At this point, he provided his method and I found myself laughing because because two weeks earlier I presented a new program: Projects + People = Problems, in which I provided (among other things) a power phrase I use to manage expectations and deal with people who are constantly "providing suggestions." Are you ready for it? Here it is:
We haven't focused on that and it sounds like you have a good handle on it. Can I get you involved in helping resolve the issue?
My friend had different wording, but it leads to the same results. This is one of the most powerful phrases you can teach people who are dealing with a lot of stakeholders and / or working in a volunteer organization. The funny thing is that most people don't understand the power of the phrase until they've used it a couple of times. In fact, many have openly doubted its effectiveness. Then the amazement sets in.
There are several reasons why this is so powerful:
- The person who is providing the suggestion feels like (s)he is honestly being listened to (which is as it should be), and that the suggestion provided is actually being considered (which may or may not be the case).
- If the person accepts the offer to get involved, you now have a volunteer who is passionate about resolving a particular topic and is usually dedicated to the topic until it is complete.
- You remove the person's authority (not ability) to comment on the topic in the future. This breaks down in two ways:
- If the person becomes involved, they are now directly responsible for the implementation of the suggestion. This makes it more difficult for the person to come back around later and comment about the suggestion not being implemented.
- If the person declines to be involved, if (when) they comment about the suggestion again, you can reply that it could have been implemented, but you really did need their involvement. This means it is their lack of involvement that stalled the suggestion, making them again responsible for the lack of implementation.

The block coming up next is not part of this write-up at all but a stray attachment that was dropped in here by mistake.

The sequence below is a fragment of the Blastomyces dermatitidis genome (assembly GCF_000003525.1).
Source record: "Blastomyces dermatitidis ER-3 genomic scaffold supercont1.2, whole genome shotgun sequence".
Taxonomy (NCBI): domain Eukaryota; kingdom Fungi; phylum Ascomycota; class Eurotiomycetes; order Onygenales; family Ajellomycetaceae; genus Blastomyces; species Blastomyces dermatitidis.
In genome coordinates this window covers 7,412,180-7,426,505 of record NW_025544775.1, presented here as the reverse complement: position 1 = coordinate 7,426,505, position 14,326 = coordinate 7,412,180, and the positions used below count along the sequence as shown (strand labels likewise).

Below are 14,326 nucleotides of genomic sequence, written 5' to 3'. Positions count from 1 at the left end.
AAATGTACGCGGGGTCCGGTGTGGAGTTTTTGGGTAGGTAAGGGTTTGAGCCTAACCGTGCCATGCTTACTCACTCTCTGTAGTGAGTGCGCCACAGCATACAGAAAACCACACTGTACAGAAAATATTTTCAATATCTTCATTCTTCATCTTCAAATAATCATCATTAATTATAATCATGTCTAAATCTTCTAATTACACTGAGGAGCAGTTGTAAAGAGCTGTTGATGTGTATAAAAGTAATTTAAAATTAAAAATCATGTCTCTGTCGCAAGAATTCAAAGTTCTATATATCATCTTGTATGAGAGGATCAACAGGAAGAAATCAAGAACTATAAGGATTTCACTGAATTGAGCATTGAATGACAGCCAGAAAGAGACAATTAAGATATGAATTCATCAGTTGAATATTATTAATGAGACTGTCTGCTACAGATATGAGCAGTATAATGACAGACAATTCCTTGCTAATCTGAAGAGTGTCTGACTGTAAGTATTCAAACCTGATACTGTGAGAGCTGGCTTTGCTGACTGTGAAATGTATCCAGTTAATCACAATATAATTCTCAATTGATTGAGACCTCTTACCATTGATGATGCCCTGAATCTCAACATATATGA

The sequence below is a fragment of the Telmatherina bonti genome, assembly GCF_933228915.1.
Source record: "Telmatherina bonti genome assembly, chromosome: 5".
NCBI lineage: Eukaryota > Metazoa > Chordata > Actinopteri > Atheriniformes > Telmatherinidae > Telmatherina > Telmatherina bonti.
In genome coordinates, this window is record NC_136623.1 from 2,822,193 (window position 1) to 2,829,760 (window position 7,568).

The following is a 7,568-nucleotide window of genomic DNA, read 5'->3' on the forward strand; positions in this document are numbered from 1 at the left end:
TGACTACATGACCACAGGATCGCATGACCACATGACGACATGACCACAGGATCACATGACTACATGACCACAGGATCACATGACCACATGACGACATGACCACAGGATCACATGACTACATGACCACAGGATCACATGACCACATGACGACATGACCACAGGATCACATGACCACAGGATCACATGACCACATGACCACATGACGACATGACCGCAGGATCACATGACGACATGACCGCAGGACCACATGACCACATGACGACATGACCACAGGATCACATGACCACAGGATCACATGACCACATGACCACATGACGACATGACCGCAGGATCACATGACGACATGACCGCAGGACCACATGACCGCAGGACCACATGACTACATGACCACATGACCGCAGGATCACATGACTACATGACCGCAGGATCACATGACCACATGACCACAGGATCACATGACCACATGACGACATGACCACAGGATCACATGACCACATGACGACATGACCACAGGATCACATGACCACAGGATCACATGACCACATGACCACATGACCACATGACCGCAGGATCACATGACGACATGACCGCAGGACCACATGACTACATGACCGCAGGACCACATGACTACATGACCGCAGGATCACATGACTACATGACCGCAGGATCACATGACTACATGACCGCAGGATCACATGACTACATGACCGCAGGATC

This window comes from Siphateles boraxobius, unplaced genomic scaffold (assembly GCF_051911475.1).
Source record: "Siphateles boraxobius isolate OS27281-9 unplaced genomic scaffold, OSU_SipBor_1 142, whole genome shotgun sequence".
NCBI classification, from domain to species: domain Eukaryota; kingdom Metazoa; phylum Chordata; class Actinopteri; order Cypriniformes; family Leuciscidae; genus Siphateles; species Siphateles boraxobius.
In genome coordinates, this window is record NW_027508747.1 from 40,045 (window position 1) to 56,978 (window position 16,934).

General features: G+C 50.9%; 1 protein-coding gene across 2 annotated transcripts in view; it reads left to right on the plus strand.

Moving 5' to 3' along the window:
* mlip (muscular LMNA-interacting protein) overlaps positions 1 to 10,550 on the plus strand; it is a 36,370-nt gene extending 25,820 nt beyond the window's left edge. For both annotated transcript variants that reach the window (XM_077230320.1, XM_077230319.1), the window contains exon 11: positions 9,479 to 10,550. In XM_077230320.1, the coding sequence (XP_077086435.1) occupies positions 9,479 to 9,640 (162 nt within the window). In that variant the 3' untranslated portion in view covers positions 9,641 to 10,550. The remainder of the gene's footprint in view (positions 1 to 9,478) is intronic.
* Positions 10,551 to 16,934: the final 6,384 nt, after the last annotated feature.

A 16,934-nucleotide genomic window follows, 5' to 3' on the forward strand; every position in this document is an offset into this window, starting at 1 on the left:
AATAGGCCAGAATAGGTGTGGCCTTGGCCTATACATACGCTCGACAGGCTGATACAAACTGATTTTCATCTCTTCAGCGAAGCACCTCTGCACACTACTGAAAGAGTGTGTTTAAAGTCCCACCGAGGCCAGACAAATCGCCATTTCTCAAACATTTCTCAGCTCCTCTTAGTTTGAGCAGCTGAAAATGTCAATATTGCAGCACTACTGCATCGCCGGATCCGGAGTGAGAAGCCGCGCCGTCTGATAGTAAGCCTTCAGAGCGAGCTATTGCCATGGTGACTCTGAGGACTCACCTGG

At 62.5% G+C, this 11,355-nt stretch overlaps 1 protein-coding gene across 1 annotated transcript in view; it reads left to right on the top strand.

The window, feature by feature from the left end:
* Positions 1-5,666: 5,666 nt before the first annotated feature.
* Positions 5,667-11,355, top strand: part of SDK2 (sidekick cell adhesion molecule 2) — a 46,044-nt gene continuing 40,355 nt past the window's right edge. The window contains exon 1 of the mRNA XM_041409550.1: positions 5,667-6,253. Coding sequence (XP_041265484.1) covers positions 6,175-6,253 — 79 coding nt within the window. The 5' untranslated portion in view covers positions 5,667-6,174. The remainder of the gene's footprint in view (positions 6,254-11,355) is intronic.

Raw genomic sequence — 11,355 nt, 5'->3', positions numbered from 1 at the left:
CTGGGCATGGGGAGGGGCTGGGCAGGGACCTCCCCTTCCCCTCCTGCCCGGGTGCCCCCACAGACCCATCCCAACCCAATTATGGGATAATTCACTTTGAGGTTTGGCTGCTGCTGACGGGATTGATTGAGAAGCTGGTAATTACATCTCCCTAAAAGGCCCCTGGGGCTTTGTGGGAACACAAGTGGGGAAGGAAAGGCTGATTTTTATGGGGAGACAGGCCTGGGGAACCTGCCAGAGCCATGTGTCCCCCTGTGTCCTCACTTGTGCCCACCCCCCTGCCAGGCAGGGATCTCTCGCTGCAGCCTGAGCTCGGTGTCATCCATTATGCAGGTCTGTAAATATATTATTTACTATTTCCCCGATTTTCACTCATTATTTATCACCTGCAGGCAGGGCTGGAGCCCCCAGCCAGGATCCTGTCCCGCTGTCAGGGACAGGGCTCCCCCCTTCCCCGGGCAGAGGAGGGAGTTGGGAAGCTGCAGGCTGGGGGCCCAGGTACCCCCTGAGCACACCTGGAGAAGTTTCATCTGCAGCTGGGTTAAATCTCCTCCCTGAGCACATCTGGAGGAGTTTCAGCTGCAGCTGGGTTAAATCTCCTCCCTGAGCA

My friend noted that only about 10% of the time will people actually chose to get involved, but about 80% of the time people will feel that they've been listened to and will leave the encounter happy. The remaining 10% of the time is typically people who won't be happy unless they feel they can always contribute a suggestion. In that case, offer the words, and be aware that you will probably see him / her again.
I've used this suggestion across almost all of my projects, especially with people who constantly have "good ideas." It is particularly powerful for people who just want to add their own 2 cents to a project but want someone else to do the work (or "feel" they don't have the time). End users, stakeholders, senior managers, my wife even taught it to our PTA President for use in meetings and interactions with parents; it resolves a lot of "suggestions."
This doesn't mean that you shouldn't implement suggestions that are provided. As a leader, one of your tasks is to evaluate the suggestions against the time (and budget) you have available to determine priorities. Sometimes the suggestions absolutely should be implemented. In other cases, the idea may be good, but the requirements aren't feasible or require closer examination. And sometimes the suggestions are either completely impossible or not worth the cost in time and money to do. That is the call you (typically) have to make.
A special thank you to my friend, otherwise I might not have thought to share this until much later. Thank you! Now, I would love to learn how you deal with similar situations. Do you have a key phrase you find useful? In what situations is it used? Comment below to let me know.